17.1 by the numbers.

Week 1 of the 2017 Reebok CrossFit Games Open has officially come to a close. Workout 17.1 brought us a for-time couplet of 150 dumbbell snatches and 75 burpee box jump-overs (BBJOs). With a tight 20-minute time cap, we saw a large portion of the field fail to complete all the reps.

This workout shared some similarities with 16.1—chief among them a similar time domain and priority (16.1 was a 20-minute AMRAP). The nice thing about 17.1’s format is that you got to stop early if you were good enough to finish.

The lightish dumbbell snatches (compared to the 100/70 lb. we’ve seen at Regionals) and BBJOs performed for 10-20 minutes provided a primarily aerobic stimulus for most competitors. Various social-media networks were peppered with tales of early paces that turned out to be far too ambitious once the round of 40 began. Proper pacing and strategy were key on this workout. Many competitors reportedly shaved 1 to 2 minutes (or more) by adjusting snatch and BBJO technique as well as adopting a more consistent and restrained pace.

For those used to taking multiple attempts at each Open workout, this was a challenging one to repeat as the snatches caused quite a bit of lower back soreness and fatigue. Waking up the day after your 17.1 attempt left no question as to the meaning of Dave’s “Hunchback” Instagram clue.

Community Participation

We had the largest CrossFit Games Open participation to date on 17.1, with over 360,000 scores already validated (validation ends March 2, 2017, at 5 p.m. PST). The 2017 season also introduced the new 35-39 Masters Division. We expect to see a lot of former Games veterans jump back into the spotlight in this new division.

 

The addition of the 35-39 Division has migrated 63,891 previously individual athletes under the masters umbrella, making it the largest masters division.

 

Percentiles

Although the top Rx’d individual times for men and women were both sub-10 minutes, it *only* took a time of 12:09 and 12:35, respectively, to score in the 99th percentile. For the men, you had to finish the workout in 19:55 in order to reach the 50th percentile. For the women, it took 215 reps (5 of the last 15 BBJOs) to reach the 50th percentile.

For a percentile breakdown of every division, check out the full percentile table.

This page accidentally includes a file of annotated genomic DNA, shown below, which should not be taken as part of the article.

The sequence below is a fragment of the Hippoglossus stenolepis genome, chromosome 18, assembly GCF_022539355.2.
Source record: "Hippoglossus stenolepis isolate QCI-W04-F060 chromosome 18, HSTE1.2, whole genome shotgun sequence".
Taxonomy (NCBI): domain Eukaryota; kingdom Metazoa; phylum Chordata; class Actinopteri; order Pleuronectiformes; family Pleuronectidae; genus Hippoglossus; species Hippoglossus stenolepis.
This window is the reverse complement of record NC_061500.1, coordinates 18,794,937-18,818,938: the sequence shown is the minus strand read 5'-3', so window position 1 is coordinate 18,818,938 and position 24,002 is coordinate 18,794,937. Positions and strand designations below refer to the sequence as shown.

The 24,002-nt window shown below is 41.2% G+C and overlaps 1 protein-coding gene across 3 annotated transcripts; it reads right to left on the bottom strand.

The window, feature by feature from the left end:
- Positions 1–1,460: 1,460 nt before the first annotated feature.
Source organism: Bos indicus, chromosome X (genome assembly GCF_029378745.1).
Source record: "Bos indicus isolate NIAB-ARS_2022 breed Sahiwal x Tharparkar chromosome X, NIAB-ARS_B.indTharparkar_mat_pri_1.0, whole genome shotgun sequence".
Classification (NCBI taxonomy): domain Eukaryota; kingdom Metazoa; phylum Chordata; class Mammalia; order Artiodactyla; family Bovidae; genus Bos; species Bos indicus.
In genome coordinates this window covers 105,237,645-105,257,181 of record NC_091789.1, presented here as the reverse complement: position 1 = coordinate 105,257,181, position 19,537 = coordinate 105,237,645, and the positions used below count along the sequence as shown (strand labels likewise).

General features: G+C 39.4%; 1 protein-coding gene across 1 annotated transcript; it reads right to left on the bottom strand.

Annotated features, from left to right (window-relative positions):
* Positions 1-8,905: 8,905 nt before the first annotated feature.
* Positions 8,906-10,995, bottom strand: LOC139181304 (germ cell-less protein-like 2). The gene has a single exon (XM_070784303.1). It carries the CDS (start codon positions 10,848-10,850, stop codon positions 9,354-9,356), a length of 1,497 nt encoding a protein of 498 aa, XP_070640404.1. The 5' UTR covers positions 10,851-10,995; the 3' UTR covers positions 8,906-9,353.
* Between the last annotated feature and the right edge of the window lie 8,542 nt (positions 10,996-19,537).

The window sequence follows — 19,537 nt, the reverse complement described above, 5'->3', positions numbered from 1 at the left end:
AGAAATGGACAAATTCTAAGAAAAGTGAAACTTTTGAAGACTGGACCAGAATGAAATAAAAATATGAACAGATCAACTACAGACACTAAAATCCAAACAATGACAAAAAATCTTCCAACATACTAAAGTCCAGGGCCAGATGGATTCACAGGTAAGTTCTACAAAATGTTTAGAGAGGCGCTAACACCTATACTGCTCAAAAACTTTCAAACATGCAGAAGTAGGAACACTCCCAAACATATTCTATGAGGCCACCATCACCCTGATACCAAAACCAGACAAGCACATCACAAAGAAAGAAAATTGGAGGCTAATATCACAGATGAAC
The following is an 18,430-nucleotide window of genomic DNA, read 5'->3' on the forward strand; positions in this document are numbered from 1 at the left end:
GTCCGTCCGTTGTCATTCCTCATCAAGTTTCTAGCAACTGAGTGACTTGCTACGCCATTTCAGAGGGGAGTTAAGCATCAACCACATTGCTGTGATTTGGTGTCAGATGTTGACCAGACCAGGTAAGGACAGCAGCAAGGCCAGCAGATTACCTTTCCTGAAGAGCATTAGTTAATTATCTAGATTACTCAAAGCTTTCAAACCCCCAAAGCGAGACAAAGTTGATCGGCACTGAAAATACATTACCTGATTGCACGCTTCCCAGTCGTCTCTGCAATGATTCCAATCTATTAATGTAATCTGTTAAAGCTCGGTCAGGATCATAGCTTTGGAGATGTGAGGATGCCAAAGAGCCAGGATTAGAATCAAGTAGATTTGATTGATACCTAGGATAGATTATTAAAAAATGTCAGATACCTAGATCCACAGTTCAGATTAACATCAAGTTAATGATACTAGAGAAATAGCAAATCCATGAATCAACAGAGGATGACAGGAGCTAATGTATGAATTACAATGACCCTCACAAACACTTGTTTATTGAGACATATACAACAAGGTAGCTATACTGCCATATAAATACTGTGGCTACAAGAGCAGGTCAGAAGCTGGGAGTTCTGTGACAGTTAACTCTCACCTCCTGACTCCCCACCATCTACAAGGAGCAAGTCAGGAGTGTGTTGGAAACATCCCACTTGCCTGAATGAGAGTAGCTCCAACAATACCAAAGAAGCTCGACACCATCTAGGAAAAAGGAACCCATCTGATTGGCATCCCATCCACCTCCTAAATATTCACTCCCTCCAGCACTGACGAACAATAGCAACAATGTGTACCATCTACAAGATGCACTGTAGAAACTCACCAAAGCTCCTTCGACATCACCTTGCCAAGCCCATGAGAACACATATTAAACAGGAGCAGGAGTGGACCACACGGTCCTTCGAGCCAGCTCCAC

Capped, Scaled, and Finished

There was a pretty big difference between the Rx’d percentages of individual men on 17.1 and the rest of the divisions (this was also the case for 16.1). 85 percent of individual men did 17.1 as Rx’d compared to 63 percent of individual women. The Rx’d percentage for men under 55 (who all did the Rx’d version of the workout) steadily decreased as the masters age-group increased. The same trend held true for the women. Overall, the teens had an Rx’d percentage of 69 percent.

 

The following two charts show the breakdown between individual athletes who finished the workout as Rx’d, were time-capped as Rx’d, finished the scaled version, or were time-capped on the scaled version. For the individual men, the vast majority performed the workout as Rx’d and slightly more than half of those were able to finish the workout (44 percent of individual men finished it). For the individual women, only 27 percent of the competitors were able to finish the workout as Rx’d.

 

What a Difference a Minute Makes

Since at least the 2008 CrossFit Games, CrossFit athletes have understood that every second counts. When participating in a competition with over 360,000 competitors, a relatively small difference in time can have huge ramifications on the leaderboard. When considering athletes who redid the workout and improved their scores by over a minute, the following graphic demonstrates just how important that 1 minute can be. The closer one’s time gets to the 20-minute mark, the more drastic the leaderboard drop becomes. For anyone looking to move on to the next level of competition, it pays to turn in the best possible score you can accomplish before the deadline. Even if that means repeating a brutal workout two or more times.

Analysis by: 

Beyond the Whiteboard has been providing the most complete fitness tracking, stats, and analysis to the CrossFit community for nearly a decade. It's used every day by Julie Foucher, Dan Bailey, Christy Adkins and thousands of other CrossFit athletes around the world.